>I think it's easy to underestimate how much you know now, compared to the romanticized 19th century fellows

well, going back to the Renaissance men they might have known a greater percentage of available knowledge, but I don't know that anyone has figured out how much of that knowledge is wrong - obviously if someone is a polymath with a deep knowledge in alchemy, that deep knowledge should perhaps count as something of a negative.


It's a skill to notice when to simply look something up.

It's much easier to just get frustrated and blame some humans. That makes the time between an incident and simply looking something up even longer. Some people might never simply look something up as their frustrations exceed their lifetime.


How would you go about learning the most important thing that you have an eye on nowadays?

Because if there are no important topics, yes, I would stop to ponder.


Few days back I stumbled upon a video about Ramanujan [0] and the: 1 + 2 + 3 + 4 ..(to infinity) = -1/12.(Turns out the proof in the video is incorrect or at least not concise enough, because you can't do that with divergent series). So that got me curious and I wanted to understand what's going on. How can 1 + 2 .. etc equal to -1/12 and not infinity. So I went on small binge watching videos to get an intuition and understanding about this. This led me to Riemann Hypothesis and Euler's identities and complex numbers etc. Now I have a list of books that I want to skim/read to get a historical context around these problems. I don't take any notes just yet, because I don't know what is important and what is not, I just jump into the stuff and hope that when I come out of the other end I will at least have a understanding why it equals -1/12. It's like panning out gold, there might be some gold nuggets. And maybe, just by pure chance, I come up with some ridiculous ideas how to disprove Riemann Hypothesis ;P (I think I have to revisit Gödel, Escher, Bach and Gödel's Incompletness Theorems to prove that it's not provable).

- [0] https://www.youtube.com/watch?v=w-I6XTVZXww

EDIT: Sorry to all facepalming mathematicians who happen to read this comment.


I'd recommend you study some real math for this. Popular science articles and books are great entertainment but are distinctly different from the real deal.

You don't become a surgeon by watching Dr. House or a historian by watching the history channel. Don't expect to understand math by reading a wikipedia article. To really get it, you need to dive deep and get your hands dirty.


To add to this, people underestimate how long it might take understand material on a proper level.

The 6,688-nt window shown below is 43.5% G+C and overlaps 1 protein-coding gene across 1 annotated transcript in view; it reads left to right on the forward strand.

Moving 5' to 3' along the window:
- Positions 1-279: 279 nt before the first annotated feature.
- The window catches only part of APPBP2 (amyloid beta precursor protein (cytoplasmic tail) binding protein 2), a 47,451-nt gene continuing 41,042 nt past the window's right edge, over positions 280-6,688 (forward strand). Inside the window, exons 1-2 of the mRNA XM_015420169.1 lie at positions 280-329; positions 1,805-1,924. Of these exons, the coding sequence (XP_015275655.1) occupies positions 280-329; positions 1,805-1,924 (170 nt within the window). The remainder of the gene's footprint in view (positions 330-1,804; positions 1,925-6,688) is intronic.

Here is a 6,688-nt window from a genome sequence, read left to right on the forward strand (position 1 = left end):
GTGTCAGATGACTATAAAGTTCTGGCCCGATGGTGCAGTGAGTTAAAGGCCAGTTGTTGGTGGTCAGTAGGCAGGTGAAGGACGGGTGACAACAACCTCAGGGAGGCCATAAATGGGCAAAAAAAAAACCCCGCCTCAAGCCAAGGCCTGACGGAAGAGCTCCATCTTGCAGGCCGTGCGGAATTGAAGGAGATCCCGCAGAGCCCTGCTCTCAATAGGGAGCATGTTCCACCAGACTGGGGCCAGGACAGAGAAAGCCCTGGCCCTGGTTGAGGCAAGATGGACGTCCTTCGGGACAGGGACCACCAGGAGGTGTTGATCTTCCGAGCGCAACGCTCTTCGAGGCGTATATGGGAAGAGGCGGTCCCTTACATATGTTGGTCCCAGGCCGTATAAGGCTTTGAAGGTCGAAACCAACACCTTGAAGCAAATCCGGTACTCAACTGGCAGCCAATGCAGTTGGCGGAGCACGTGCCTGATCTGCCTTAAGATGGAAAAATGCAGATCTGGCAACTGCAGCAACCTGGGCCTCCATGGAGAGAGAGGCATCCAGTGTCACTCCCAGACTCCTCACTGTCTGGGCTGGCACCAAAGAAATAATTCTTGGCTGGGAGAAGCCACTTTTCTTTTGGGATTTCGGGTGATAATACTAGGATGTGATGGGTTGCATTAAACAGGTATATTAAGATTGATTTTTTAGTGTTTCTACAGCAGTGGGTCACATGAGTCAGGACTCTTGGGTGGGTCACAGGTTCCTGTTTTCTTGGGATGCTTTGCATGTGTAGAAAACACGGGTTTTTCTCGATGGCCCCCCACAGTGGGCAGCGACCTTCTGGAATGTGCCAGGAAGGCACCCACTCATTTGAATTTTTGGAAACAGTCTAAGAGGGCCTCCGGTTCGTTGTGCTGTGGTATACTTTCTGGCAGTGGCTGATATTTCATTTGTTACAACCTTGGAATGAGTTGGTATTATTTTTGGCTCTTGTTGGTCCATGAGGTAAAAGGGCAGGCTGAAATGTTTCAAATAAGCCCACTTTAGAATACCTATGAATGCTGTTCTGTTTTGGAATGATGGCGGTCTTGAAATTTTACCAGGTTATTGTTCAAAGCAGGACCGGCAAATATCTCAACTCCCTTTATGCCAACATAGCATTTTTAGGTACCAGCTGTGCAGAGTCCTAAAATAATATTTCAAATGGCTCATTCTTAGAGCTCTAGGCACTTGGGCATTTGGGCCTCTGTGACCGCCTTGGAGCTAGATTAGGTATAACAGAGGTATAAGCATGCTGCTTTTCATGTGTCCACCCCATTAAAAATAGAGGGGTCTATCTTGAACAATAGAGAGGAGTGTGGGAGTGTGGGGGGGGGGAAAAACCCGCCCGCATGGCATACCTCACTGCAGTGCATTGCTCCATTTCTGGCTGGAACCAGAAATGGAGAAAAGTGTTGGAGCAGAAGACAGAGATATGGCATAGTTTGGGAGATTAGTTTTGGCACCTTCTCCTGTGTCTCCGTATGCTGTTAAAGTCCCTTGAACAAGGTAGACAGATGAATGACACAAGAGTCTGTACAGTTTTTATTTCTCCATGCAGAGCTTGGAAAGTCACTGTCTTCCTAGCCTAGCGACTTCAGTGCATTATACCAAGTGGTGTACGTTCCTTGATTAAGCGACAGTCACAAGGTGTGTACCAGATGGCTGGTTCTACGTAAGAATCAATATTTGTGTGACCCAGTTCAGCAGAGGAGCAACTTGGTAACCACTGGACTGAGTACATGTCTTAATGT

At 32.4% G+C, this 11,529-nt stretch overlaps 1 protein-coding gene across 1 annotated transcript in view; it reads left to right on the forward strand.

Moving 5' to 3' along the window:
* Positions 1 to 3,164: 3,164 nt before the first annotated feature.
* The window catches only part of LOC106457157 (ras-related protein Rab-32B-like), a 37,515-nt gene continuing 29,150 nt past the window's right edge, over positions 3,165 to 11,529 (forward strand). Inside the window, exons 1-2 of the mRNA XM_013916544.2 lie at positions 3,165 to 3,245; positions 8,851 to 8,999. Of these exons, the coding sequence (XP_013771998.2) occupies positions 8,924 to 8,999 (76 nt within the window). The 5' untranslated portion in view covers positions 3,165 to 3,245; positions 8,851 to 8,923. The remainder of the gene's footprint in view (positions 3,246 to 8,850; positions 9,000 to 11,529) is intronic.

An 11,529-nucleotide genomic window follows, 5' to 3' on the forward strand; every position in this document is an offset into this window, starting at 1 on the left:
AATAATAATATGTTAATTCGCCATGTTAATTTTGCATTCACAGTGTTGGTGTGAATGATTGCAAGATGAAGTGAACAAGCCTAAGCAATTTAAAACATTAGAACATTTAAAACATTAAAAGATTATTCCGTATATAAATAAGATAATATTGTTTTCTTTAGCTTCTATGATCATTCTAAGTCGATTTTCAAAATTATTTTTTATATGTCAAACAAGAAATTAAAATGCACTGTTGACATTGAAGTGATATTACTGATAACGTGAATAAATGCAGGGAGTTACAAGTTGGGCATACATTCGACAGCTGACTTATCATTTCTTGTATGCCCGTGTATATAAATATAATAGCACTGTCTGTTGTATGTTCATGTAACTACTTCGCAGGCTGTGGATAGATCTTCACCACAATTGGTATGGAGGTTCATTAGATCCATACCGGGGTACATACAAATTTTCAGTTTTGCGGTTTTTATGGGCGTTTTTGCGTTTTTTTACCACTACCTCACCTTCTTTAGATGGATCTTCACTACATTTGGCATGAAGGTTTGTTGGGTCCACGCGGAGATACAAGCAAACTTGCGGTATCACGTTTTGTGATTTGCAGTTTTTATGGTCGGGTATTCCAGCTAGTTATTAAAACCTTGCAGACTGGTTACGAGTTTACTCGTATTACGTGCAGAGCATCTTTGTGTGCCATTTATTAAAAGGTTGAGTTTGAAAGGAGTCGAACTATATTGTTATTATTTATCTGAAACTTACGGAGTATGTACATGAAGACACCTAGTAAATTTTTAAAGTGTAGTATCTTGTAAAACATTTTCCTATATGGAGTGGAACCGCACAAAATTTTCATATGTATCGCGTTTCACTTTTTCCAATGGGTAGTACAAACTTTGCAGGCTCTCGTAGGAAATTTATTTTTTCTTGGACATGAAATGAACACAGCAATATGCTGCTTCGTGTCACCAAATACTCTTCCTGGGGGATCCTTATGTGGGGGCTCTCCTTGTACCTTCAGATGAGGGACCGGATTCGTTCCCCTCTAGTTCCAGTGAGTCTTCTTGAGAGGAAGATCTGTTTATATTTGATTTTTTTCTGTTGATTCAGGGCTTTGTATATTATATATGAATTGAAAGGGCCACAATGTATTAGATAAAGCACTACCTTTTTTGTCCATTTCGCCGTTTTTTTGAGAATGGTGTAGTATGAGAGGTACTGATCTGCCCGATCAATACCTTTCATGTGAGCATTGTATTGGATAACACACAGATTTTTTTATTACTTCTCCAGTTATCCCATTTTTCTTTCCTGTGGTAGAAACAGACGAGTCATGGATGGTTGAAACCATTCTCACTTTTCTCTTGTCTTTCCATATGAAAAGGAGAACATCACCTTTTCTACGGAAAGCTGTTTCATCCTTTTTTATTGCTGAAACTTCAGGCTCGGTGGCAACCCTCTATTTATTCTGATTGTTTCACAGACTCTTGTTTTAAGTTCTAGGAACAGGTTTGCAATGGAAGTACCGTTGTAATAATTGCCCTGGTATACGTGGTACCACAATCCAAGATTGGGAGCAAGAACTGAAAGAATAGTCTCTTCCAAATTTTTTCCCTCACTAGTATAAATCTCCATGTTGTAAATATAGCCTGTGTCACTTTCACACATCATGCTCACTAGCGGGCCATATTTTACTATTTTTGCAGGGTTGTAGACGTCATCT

My favorite quote in Axler's linear algebra done right was that if you take less than an hour per page, your doing something wrong. I agree with him.

Don't get me wrong, learning math is definitely worthwhile, but please don't think you can skim some books and gain profound insights without hard work.


The whole post is based on

> If I forget everything I read, I can’t apply my knowledge to the problem at hand. I can’t transfer it.

Which is true, but I'm not really sure your solution is the best way to solve this problem. When you learn react, you are not trying to memorize the full book, you are trying to learn to be able to code in react which is a really different thing. The world champion of french Scrabble doesn't speak french [1]

To me you are over engineering the learning process. Learning benefits a lot from forgetting, there is no point trying to memorize a full book so that's normal to forget most of it

There are benefits from memorizing a full book but not for the case you are showing as an example (learning React or js)

[1] https://www.npr.org/sections/thetwo-way/2015/07/21/424980378...


Thanks for your comment! I agree with you on the benefits of forgetting and that learning how to code is way more about practice than theory. I should have added that my primary use of the process is to understand concepts well rather than memorize how to write JSX.


I would not say that there is no point trying to memorize a full book. It is an inefficient use of one's time, sure. However, I believe it can have some benefits. Typically, the process of trying to memorize (assuming one does not do it in the dumbest way) leads to a deeper understanding of some subtlety of the subject.


Spaced repetition definitely works (and is much better than nothing), but I found it to be quite dull.

Recently, I've been reading "The memory code" by Lynne Kelly and found that most of the ancient cultures faced the problem of memory and used memory spaces (aka "method of loci").